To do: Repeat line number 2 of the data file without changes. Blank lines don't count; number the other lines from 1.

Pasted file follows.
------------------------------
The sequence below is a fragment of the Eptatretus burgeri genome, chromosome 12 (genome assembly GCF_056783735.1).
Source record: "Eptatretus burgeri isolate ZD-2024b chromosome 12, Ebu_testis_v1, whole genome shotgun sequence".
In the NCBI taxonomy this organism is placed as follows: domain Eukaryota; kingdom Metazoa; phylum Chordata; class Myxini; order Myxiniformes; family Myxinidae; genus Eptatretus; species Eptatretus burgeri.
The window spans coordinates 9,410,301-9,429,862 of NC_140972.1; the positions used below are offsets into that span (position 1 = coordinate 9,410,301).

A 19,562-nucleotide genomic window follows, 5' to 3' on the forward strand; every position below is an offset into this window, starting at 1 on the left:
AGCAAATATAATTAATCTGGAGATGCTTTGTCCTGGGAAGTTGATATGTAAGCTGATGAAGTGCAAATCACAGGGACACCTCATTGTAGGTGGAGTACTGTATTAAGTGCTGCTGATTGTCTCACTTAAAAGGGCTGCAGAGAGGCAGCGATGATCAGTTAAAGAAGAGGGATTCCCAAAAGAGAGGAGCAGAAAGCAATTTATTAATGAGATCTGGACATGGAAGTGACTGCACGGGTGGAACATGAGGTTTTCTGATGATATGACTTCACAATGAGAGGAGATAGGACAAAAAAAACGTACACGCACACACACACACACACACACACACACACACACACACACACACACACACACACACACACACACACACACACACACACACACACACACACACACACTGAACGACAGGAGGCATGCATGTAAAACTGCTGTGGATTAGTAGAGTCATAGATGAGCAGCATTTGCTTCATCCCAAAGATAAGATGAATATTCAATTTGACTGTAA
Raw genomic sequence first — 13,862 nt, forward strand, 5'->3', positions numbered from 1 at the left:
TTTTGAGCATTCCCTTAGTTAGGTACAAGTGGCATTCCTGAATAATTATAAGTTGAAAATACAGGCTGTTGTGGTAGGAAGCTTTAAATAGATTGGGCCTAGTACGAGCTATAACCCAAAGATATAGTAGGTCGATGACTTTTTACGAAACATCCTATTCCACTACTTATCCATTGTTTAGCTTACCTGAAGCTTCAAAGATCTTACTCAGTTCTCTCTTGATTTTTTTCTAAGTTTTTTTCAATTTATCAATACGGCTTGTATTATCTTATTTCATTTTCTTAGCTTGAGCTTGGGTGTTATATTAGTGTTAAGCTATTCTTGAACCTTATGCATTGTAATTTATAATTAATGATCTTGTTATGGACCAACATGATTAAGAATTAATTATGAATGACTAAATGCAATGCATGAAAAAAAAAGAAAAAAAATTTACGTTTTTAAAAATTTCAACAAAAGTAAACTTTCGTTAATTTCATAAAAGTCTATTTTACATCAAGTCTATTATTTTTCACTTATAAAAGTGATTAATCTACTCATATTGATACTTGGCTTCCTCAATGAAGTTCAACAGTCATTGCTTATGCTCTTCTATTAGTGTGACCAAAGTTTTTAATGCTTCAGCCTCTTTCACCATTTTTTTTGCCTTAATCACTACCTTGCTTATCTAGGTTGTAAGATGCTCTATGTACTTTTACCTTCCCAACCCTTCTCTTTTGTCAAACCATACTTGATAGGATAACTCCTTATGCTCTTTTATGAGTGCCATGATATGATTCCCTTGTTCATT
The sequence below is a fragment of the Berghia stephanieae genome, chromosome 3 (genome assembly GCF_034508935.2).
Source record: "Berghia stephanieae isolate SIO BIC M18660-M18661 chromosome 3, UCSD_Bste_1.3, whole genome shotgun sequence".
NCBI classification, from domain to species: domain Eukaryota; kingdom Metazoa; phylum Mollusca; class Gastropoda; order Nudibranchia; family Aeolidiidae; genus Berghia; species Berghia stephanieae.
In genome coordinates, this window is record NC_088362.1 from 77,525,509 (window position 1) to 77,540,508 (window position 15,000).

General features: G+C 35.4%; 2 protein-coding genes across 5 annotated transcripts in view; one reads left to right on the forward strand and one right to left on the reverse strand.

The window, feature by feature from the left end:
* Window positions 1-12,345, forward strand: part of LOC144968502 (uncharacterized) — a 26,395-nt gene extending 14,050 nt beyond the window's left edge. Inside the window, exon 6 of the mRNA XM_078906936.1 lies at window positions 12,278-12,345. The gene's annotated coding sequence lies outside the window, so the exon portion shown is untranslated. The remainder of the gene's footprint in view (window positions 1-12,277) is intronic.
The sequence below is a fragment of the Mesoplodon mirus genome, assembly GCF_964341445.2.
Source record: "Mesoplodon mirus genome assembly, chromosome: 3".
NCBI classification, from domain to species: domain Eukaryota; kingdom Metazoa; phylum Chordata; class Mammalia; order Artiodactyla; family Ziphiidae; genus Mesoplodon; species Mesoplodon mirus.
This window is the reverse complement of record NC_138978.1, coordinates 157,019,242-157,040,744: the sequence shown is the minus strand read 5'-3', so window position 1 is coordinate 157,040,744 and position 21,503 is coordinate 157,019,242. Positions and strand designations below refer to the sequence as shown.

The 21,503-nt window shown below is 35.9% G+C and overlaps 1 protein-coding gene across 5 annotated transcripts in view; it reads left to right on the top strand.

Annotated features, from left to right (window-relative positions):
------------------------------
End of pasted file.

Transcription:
Source record: "Eptatretus burgeri isolate ZD-2024b chromosome 12, Ebu_testis_v1, whole genome shotgun sequence".